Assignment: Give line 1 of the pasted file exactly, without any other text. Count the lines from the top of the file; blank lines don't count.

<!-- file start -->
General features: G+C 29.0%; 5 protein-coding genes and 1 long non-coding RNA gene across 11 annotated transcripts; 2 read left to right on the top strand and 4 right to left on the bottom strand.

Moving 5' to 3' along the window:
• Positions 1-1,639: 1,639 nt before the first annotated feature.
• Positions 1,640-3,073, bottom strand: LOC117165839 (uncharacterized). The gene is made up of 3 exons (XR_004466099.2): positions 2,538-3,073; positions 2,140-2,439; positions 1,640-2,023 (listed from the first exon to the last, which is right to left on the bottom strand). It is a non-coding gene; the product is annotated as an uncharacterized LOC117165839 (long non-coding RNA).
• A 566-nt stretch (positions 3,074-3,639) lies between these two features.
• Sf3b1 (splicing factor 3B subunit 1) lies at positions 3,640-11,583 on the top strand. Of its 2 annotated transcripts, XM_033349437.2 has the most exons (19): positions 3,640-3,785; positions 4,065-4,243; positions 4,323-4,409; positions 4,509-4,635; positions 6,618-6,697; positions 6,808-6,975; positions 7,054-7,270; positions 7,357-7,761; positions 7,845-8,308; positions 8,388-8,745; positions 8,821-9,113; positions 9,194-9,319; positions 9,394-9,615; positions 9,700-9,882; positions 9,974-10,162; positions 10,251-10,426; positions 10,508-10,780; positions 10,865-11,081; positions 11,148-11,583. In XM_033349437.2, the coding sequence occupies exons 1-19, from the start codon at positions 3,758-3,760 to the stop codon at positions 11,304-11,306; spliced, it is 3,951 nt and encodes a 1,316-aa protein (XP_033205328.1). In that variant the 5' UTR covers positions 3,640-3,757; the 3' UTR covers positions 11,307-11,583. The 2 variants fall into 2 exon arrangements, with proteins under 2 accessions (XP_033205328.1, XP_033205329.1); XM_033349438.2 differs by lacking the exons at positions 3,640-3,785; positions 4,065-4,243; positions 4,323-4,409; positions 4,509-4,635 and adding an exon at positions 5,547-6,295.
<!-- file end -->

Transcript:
General features: G+C 29.0%; 5 protein-coding genes and 1 long non-coding RNA gene across 11 annotated transcripts; 2 read left to right on the top strand and 4 right to left on the bottom strand.